x Abu Dhabi, UAESaturday 22 July 2017

Regional e-commerce doubles, but cash is still king

The slowing growth in the e-commerce space was attributed to a variety of factors including regional free zones, local banks and bureaucracy not being ready to handle start-ups.

Iyad Kamal, Aramex’s chief operating officer, says the region remains a cash-on-delivery market. Pawan Singh / The National
Iyad Kamal, Aramex’s chief operating officer, says the region remains a cash-on-delivery market. Pawan Singh / The National

The size of the region’s e-commerce market has doubled over the course of the past two years, but the rate of growth has slowed by half as structural obstacles such as a cash-dominated economy and a shallow pool of online retailers hold back the sector in the Middle East, according to Aramex.

The regional logistics company delivered its 2012-13 e-commerce report at the opening of the Arabnet Digital Summit 2014 in Dubai yesterday. The research showed that, while e-commerce-related business grew 100 per cent last year, that was down from 150 per cent in 2012.

“We handle millions of packages a year,” said Iyad Kamal, Aramex’s chief operating officer. “In 2011 there was growth but it was basically a straight line, in 2012 we saw a boom with e-commerce deliveries jumping 150 per cent, 2013 has slowed but still grown 100 per cent. International growth was 20 per cent in 2013 as international e-tailers targeted the region and shipped into our markets.”

Saudi Arabia is the top country for online retailing, followed by the UAE and Egypt in second and third, together making up 75 per cent of the Mena online retail market. The slowing growth in the e-commerce space was attributed to a variety of factors including regional free zones, local banks and bureaucracy not being ready to handle start-ups. The size of the industry was also an issue, as is the reliance on cash on delivery (COD) payment methods.

“The number of e-commerce players here is limited, there are only about five dedicated players,” said Mr Kamal. “You cannot have an industry of that size, we need thousands. Free zones and banks have to make it easier for e-tailers to pop up and start here. It’s still a COD market, that is a fact and we as Aramex are looking at enhancing that. It’s what our customers want, international e-tailers will begin to offer it [COD] in the next couple of years.”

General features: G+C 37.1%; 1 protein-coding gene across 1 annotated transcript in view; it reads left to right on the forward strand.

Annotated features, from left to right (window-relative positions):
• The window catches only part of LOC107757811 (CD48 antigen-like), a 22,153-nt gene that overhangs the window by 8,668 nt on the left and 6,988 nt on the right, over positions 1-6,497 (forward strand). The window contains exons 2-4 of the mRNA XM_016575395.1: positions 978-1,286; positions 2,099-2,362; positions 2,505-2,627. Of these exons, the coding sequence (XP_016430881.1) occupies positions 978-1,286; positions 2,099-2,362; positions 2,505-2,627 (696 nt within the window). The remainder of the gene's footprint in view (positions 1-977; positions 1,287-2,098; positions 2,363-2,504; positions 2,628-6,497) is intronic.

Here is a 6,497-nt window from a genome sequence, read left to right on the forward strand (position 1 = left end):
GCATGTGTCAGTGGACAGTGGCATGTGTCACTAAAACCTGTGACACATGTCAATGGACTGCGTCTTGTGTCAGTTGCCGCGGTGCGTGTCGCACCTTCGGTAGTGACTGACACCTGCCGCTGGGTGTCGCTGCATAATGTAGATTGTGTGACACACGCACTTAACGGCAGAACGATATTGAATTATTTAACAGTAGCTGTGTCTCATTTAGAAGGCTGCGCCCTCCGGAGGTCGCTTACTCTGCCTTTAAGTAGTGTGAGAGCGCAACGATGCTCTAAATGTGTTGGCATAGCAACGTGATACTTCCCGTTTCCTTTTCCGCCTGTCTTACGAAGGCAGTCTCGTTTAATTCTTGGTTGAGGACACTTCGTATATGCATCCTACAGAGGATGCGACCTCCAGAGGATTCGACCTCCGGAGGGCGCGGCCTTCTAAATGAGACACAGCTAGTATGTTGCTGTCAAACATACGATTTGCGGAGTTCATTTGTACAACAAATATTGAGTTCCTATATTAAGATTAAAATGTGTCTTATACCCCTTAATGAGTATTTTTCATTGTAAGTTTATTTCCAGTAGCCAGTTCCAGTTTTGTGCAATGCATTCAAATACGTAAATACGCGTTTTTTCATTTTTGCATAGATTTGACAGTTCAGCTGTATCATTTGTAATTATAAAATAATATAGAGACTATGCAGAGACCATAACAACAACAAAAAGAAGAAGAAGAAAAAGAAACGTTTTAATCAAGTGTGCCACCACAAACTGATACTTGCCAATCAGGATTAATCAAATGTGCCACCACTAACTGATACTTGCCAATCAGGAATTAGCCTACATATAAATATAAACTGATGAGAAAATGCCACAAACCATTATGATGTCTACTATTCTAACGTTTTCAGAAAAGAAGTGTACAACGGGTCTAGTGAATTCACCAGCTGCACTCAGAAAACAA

The current strength of traditional bricks and mortar retail was highlighted by Facebook Mena research that showed that by 2020 it will have dropped to 85 per cent of trade against 92 per cent today.

This suggests online commerce will double over the next six years, but traditional retailing will still dominate, making opportunities for e-tailing limited, according to investors.

“I think I’m very sceptical of the odds of success of pure play e-retail companies in the Arab World,” said regional venture capitalist Khaldoon Tabaza, a founder and managing director of iMena. “Because e-retail is at the end of the day retail. So the value proposition is the scale of your procurement, your understanding of the retail industry, your relationships in the retail industry, etc. It has become much more of a retail business, and much less of an online business. The first billion-dollar e-companies in the Mena region will not be e-retail companies.”

Global players like Amazon will be incorporating e-commerce into bricks and mortar operations, becoming “clicks and mortar” retailers.

“If you are a retailer, ensure a customer will use your online offering.If you don’t have a product, order it for them in-store,” said Sajjad Bhojani, the head of e-commerce, at EXtra Stores. “Connect with your customer. Don’t get distracted by the different technologies. Make sure whatever you employ delivers to your customer and yourself. Know how your customer uses technology and wants to use technology.”

ascott@thenational.ae

* With additional reporting by Adam Bouyamourn

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